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btw apparently maidsafe also patented some things.  Not a fan of
patents really (bit of an understatement - IMO they should be banned).
Maidsafe took some flak for it and tried to claim they were defensive
patents.  I think the misunderstanding is that when startups fail,
patents get sold to the highest bidder.  Ie the entrepreneur who
thinks its a useful thing to do creates 30 years of headache for an
ecosystem from his 2 year time-horizon thinking.  We've even seen it
before in ecash specifically with the digicash patents that were sold
at bankruptcy to infospace and so there was a period where no one
could use basic blind sigs and various work arounds were tried
(blinding agnostic server, Wagner's blind MAC/ZKP/Lucre,
server-privacy/systemix/ricardian server).  That sucked.

I am not sure about Maidsafe.  But there are a lot of scams in
alt-coin space.  Its very easy to take investors money and then fail
to deliver.  The investors are non-qualified investors, so the
legality is also questionable.  But even on an ethical basis, the
investors are not having legal or professional review of the
prospectus, and the "investment contract" is typically ridiculous such
that a professional would ROFL about the proposal.  You own nothing.
Its a pattern repeated a few times in alt-coin space.

The other fallacy in my view is that this is somehow plausible that a
service (aka app-coin) with value could defend a floating valued
alt-coin.  Lets say maidsafe as an example - so far I guess its
vaporware, or under research & development vs zooko's LAFS for example
which has been running and incrementally improving for years.  But
lets say they manage to develop something useful with usable
functionality and reliability etc which is no small task, lets say
they get workably close to matching LAFS functionality after spending
the $10m or whatever they raised.  Now why would people use it over
LAFS which is free?

If maidsafe offered better functionality than LAFS (seems doubtful but
hypothetically) its FOSS software.  Why would someone not fork it and
remove the maidsafe token.  The resources that provide the service are
after all not provided by maidsafe nor the holders of the maidsafe
coins - so why would users and peers in the network choose to support
the enrichment of maidsafe the company nor the naive people who put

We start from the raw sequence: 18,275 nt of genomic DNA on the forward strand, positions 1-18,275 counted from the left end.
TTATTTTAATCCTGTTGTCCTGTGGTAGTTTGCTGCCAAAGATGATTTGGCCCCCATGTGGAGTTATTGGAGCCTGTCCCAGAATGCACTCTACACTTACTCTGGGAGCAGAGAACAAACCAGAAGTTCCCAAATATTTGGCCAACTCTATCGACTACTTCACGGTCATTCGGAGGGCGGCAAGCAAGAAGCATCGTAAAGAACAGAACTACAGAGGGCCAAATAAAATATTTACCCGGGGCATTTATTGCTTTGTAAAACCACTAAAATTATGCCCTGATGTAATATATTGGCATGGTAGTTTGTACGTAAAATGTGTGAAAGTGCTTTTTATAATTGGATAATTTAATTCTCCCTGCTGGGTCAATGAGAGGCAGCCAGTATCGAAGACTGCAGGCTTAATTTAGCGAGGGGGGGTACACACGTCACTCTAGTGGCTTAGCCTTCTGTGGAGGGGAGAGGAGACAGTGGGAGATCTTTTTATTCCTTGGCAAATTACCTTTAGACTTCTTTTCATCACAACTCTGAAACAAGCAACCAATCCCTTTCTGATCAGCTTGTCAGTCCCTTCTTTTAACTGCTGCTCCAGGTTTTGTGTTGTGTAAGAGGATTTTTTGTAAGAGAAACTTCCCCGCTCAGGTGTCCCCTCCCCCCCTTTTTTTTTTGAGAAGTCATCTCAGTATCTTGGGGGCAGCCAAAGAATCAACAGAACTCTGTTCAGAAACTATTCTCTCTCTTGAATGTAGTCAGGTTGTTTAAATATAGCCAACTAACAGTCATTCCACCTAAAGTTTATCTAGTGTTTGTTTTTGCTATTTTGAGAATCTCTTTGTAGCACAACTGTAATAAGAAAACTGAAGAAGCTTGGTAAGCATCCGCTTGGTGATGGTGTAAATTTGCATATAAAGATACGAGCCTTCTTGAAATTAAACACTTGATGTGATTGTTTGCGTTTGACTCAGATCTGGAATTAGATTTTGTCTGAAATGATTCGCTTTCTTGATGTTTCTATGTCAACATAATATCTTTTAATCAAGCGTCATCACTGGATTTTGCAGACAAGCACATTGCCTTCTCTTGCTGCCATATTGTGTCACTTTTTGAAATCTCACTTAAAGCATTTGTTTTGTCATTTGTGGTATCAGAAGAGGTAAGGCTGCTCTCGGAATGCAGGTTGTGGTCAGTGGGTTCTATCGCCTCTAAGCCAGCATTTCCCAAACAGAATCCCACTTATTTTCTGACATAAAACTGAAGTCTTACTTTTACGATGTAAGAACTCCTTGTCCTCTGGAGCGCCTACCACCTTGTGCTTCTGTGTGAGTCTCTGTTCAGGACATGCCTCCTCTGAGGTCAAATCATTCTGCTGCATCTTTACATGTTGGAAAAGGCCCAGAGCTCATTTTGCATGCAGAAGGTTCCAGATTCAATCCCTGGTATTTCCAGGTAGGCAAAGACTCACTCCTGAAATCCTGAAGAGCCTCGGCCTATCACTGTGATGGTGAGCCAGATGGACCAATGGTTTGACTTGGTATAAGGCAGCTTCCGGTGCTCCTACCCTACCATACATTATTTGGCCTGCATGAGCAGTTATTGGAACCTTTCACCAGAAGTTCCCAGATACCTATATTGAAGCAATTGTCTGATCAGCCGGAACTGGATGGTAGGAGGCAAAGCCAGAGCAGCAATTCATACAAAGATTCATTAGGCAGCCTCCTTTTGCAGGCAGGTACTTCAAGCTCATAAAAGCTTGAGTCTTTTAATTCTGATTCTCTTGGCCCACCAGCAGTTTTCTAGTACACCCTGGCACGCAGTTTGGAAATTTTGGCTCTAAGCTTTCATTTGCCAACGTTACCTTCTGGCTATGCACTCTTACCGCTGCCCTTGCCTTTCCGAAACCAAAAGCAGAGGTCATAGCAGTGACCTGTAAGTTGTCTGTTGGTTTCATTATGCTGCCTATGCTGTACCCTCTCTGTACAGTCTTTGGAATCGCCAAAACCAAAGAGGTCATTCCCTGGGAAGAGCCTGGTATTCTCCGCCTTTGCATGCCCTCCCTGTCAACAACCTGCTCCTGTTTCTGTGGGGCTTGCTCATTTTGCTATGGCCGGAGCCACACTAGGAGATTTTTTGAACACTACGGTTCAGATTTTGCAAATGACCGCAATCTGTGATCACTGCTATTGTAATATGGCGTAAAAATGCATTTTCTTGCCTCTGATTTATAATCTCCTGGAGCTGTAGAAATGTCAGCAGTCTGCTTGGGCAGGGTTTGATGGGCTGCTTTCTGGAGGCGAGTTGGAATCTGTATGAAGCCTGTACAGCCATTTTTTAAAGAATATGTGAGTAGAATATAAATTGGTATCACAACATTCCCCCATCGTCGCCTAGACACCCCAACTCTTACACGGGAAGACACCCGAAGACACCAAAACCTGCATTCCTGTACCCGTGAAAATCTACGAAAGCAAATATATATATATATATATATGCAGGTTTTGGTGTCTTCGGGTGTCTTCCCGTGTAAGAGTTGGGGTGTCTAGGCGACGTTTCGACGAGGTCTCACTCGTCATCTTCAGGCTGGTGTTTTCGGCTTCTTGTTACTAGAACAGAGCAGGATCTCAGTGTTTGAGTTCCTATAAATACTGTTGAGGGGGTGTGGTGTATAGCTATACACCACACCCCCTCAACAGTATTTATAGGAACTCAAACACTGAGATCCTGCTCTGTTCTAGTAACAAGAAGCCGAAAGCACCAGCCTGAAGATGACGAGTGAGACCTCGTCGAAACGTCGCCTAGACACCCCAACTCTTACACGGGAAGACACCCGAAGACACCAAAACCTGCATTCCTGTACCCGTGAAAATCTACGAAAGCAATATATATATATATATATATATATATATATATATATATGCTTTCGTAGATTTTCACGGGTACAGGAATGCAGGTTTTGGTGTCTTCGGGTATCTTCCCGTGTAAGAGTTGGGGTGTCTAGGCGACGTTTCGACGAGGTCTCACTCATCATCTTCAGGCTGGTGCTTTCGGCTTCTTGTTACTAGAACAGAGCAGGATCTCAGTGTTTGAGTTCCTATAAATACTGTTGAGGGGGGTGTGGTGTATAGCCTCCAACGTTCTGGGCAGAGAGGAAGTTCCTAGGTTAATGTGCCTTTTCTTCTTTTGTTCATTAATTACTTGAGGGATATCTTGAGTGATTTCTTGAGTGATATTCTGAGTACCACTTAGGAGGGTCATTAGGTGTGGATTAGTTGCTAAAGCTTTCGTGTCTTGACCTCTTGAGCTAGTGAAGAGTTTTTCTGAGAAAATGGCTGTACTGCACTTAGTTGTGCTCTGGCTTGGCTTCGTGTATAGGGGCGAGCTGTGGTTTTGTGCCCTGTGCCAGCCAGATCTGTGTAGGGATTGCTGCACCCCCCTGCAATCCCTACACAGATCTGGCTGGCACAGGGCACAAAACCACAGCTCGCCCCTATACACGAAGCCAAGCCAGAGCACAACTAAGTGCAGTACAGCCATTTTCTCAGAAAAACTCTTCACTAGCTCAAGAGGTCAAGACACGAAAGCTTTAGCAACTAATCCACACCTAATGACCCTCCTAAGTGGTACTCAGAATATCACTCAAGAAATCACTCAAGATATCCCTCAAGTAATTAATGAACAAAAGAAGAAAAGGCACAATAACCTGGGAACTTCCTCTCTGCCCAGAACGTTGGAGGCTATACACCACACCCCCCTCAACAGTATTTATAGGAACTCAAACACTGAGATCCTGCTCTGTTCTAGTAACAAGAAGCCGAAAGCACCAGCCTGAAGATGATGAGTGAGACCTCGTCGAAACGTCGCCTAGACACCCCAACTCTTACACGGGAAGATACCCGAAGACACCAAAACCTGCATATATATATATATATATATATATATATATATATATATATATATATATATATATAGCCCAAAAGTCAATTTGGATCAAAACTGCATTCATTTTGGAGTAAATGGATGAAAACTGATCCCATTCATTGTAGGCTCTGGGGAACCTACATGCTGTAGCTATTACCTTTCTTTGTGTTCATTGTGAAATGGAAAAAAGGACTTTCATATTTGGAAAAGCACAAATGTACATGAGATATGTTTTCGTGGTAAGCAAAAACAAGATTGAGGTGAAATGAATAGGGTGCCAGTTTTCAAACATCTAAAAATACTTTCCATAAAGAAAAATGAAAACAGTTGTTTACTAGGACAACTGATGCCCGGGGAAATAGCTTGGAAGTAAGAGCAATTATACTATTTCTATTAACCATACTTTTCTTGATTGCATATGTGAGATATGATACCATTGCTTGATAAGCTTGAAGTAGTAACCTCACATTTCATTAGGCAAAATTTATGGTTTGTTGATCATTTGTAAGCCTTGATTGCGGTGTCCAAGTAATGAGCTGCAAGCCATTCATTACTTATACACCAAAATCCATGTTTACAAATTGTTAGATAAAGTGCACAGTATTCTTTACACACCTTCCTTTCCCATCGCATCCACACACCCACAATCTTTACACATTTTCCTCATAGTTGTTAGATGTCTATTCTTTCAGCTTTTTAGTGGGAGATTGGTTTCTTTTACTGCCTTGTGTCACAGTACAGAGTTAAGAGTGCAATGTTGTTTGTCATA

money into the "investment".  You often hear people talking about
these schemes as "donations" and thats probably closer to the truth -
if you think the tech is interesting and you donate some money to it
to see it get built, without expectations of getting your money back,
you're going to get less of an unpleasant surprise when it fails to
materialise or it simply gets forked if it even works.

I can see that Zooko for example might look at this and go huh? WTF?
He implemented LAFS with various modest funding models and has a
working system - and yet some folks with hand wavy ideas that may or
may not be mathematically possible even jump into the tech space paint
an exciting hypothetical system picture and grab $10m+ of
non-qualified investor money with an "investment contract" that says
the investor owns nothing (other than sort of undefined value service
tokens, that are not backed by control or ownership of the resources
that might operate the to-be-implemented service).

If nothing else these token sale contracts are fraught with moral
hazard.  Investment contracts are structured the way they are by
mutual negotiation between investor and startup for reasons of
interest alignment and incentive.  Those structures were arrived at
via 100+ years of experience of what works and what doesnt, and prior
generations investment scams and bubbles.  It seems like a bit of a
rerun of some early last century investment scams that motivated the
regulations we currently have to protect investors from scammers.

(Someone did ask, thats my opinion anyway:)


On 25 March 2015 at 04:14, Steven Schear <[email protected]> wrote:
> MaidSafe (MS) is an inadvertent (apparently due to a lack of historical
> information) attempt to realize the experiment Jim McCoy, Bram Cohen, Zooko
> O'Hearn and I set out to perform with Mojo Nation. They are doing this with
> the advantage of the experience of bitcoin. MN was sort of Freenet + digital
> currency. Unlike the file sharing systems that came before Freenet is
> publication-based. Both file sharing (FS) and publication content
> distribution approaches have their pros and cons.
> FS is simpler but offers little or no plausible deniability about the
> sharing activities. Publication offers much better deniabilty but more
> complex and requires more resource commitments on the part of its users.
> Both suffer from limitations based on popularity. MN tried to find a sweet
> spot by adding a resource-based currency to solve the persistence problem by
> paying user clients to offer storage and communication bandwidth.
> Unfortunately, MN never really got off the ground, due to a lack of funding,
> but it got far enough to encourage Bram to create BitTorrent and Zooko to
> create Tahoe LAFS. I tried to get Bram (and some others through client
> add-ons) to include some sort of digital currency to BT but it never
> happened.
> McCoy patented MN's content distribution systems with resource-based
> currency around 2001/2. Not sure if the patent is still in force, if Jim is
> even aware of MS or if he's even care if MS appears to be using MN's
> approach.
> Steve